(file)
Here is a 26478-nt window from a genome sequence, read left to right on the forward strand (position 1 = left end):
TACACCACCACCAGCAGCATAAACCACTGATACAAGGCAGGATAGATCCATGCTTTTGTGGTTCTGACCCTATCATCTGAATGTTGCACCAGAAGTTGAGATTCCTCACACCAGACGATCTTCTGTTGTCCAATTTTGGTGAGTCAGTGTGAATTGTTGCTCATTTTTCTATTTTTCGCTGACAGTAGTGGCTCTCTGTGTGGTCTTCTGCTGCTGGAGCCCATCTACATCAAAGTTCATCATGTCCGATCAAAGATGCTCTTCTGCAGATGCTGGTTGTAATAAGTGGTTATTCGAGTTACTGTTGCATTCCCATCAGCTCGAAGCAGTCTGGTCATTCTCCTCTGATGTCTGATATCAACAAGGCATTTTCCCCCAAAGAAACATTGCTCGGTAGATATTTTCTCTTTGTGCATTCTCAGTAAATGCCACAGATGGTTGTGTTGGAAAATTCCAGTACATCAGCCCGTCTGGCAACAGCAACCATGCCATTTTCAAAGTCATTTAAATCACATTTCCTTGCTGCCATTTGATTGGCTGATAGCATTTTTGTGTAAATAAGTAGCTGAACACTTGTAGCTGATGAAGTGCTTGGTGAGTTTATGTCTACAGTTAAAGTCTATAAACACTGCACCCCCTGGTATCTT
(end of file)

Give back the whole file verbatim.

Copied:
Here is a 26478-nt window from a genome sequence, read left to right on the forward strand (position 1 = left end):
TACACCACCACCAGCAGCATAAACCACTGATACAAGGCAGGATAGATCCATGCTTTTGTGGTTCTGACCCTATCATCTGAATGTTGCACCAGAAGTTGAGATTCCTCACACCAGACGATCTTCTGTTGTCCAATTTTGGTGAGTCAGTGTGAATTGTTGCTCATTTTTCTATTTTTCGCTGACAGTAGTGGCTCTCTGTGTGGTCTTCTGCTGCTGGAGCCCATCTACATCAAAGTTCATCATGTCCGATCAAAGATGCTCTTCTGCAGATGCTGGTTGTAATAAGTGGTTATTCGAGTTACTGTTGCATTCCCATCAGCTCGAAGCAGTCTGGTCATTCTCCTCTGATGTCTGATATCAACAAGGCATTTTCCCCCAAAGAAACATTGCTCGGTAGATATTTTCTCTTTGTGCATTCTCAGTAAATGCCACAGATGGTTGTGTTGGAAAATTCCAGTACATCAGCCCGTCTGGCAACAGCAACCATGCCATTTTCAAAGTCATTTAAATCACATTTCCTTGCTGCCATTTGATTGGCTGATAGCATTTTTGTGTAAATAAGTAGCTGAACACTTGTAGCTGATGAAGTGCTTGGTGAGTTTATGTCTACAGTTAAAGTCTATAAACACTGCACCCCCTGGTATCTT